I’ve been witnessing buyer after buyer waiting out the market or looking for that unicorn property that is selling for far less than market value believing they are the next Chip and Joanna and will flip their own house. The reality is, the market is stabilizing as far as price. Boise and the surrounding area are still considered desirable and affordable for those moving here from neighboring states. There is only a 1.5-month supply of inventory which is very low and as more buyers enter the market, looking for the most “affordable” homes or homes priced under the median price we will see more and more bidding wars and multiple offer situations.
I just wrote an offer for a client on a home in Nampa this past weekend and it was priced about $15K under the median price of that neighborhood. They received 11 offers substantially over the median price. Yes, bidding wars are still happening, homes under $400K are typically all getting multiple offers, and buyers who wait, believing headlines that pricing will go down will soon be priced out of the market.
There are the Sellers who have already priced their homes based on Zestimates and what their neighbor’s home down the street sold for, not realizing that many of those homes sold prices are not disclosed in Idaho and don’t account for concessions offered to buyers. I recently took over a listing that was a For Sale By Owner. They had it on the market for 38 days with no showings. They priced their home based on a Zestimate and what they saw as comparable homes in their city. As I started my research on the home I realized that they had the wrong square footage of the home noted and were off by nearly 400 sqft. They noted certain items as working when in fact they were inoperable or didn’t exist and their price was about $100K over market value for their neighborhood. I listed it with the correct information and a much-improved price and we had over 50 showings the first week on the market.
A Reliable Source
As a real estate expert, I have had my work cut out for me so far this year as I strive to assist buyers and sellers alike to look at real data and actual market facts/trends rather than what they believe they know. Unlike most buyers or sellers that may be involved in one real estate transaction every 5-10 years I do multiple transactions every month. Real estate is my full-time job and I love it which is why I pour over the actual data and trends weekly to really understand what is happening in our market. Even though real estate in 2023 is weird I still love it and embrace the opportunity to learn new ways to help buyers and sellers reach their goal of either selling a home and moving on or embarking on becoming homeowners.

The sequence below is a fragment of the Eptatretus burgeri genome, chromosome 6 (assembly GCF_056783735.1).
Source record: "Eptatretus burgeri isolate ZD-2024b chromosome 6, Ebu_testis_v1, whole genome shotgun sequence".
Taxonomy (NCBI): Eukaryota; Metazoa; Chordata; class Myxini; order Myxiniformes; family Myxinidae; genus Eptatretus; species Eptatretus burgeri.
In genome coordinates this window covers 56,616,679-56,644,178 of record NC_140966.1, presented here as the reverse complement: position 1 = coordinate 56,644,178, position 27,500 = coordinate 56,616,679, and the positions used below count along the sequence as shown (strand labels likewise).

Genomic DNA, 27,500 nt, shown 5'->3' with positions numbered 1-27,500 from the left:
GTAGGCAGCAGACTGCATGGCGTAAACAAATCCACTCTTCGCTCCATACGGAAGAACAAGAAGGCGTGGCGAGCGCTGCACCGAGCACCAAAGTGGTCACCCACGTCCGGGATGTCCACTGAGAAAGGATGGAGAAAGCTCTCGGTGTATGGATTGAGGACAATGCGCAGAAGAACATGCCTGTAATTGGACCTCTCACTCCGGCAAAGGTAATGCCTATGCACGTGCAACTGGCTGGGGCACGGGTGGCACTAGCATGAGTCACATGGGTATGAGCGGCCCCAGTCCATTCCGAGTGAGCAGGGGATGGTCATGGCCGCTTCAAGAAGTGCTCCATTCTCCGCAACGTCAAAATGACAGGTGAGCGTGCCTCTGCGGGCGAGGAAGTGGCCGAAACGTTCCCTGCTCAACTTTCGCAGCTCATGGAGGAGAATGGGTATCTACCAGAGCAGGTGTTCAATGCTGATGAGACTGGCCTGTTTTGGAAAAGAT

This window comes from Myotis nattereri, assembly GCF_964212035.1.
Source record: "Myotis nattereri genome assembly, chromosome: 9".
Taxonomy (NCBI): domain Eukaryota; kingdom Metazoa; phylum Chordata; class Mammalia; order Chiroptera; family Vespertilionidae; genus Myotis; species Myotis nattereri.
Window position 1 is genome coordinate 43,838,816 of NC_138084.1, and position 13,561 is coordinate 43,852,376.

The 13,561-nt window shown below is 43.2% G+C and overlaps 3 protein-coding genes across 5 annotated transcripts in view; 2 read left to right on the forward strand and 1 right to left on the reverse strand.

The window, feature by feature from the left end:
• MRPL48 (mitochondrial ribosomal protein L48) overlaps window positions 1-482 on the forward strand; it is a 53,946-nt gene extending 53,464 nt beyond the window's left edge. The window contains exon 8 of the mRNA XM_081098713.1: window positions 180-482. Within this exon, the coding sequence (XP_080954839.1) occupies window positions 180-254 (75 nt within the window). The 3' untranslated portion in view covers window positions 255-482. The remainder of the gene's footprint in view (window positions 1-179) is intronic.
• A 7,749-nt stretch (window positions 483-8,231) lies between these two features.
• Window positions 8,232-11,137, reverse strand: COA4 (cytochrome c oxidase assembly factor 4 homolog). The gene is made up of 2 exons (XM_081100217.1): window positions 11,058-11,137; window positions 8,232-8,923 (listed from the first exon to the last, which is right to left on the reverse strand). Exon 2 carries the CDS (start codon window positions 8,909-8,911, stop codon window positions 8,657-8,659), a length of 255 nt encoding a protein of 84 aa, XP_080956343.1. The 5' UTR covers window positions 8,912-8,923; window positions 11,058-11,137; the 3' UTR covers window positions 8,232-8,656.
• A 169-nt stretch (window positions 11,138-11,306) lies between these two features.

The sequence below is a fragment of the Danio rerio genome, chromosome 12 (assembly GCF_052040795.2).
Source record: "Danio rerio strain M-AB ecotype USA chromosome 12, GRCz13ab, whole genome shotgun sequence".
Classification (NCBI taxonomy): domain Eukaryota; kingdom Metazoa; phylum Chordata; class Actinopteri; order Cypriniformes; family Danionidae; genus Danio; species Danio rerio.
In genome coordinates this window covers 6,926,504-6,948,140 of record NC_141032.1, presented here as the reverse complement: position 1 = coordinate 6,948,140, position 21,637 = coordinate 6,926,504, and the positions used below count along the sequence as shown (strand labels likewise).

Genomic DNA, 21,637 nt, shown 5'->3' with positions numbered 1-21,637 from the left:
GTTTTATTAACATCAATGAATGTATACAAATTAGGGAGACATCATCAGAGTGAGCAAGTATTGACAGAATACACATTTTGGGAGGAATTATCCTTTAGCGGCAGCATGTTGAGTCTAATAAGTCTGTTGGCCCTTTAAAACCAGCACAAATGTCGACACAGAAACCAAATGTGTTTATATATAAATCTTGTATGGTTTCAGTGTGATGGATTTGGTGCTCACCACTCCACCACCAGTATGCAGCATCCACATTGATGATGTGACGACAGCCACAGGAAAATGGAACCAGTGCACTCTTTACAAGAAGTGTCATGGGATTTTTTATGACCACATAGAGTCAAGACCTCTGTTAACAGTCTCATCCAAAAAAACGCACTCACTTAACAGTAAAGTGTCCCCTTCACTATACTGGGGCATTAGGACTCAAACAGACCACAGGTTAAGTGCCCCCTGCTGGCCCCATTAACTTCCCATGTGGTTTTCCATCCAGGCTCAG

I recently helped two first-time home buyers get incredible deals on new construction while the incentives were still being offered. They got the incentives and actually quite a bit more off the sales price. Then I just helped a lovely family who had been dreaming of owning a home for years find a home within their budget. When I met them they told me they were going to wait another year until interest rates came down, but after a little convincing, they went and saw a trusted local lender and got pre-approved for an IHFA loan and an FHA loan. They got an incredible rate in the 5% range, plus the seller (who was quite motivated to sell) gave them money to buy down their rate and towards their closing costs. Since their closing in February, I have not seen another home go on the market that they could afford. They purchased a home before they were priced out of the market.
My last listing sold over the asking price in less than a week with multiple offers to choose from. The owner had a different idea on price originally, but he trusted the data I showed him and let me stage his home which meant packing up most of his personal items and storing them in the garage. We had over 25 people through the first day on the market and ended up with the price he originally wanted. Not bad for a market that tended to be more in favor of buyers at that time.
If you are considering buying or selling a home I offer a free, no-obligation consultation and will leave you with the market trends for your area. In the meantime, make sure to follow me, Jennifer Louis, Boise Metro Real Estate Expert, and local relocation guide on Instagram, Facebook, or my blog for fun facts about Boise and of course a few things real estate. (208) 509-9122 or firstname.lastname@example.org.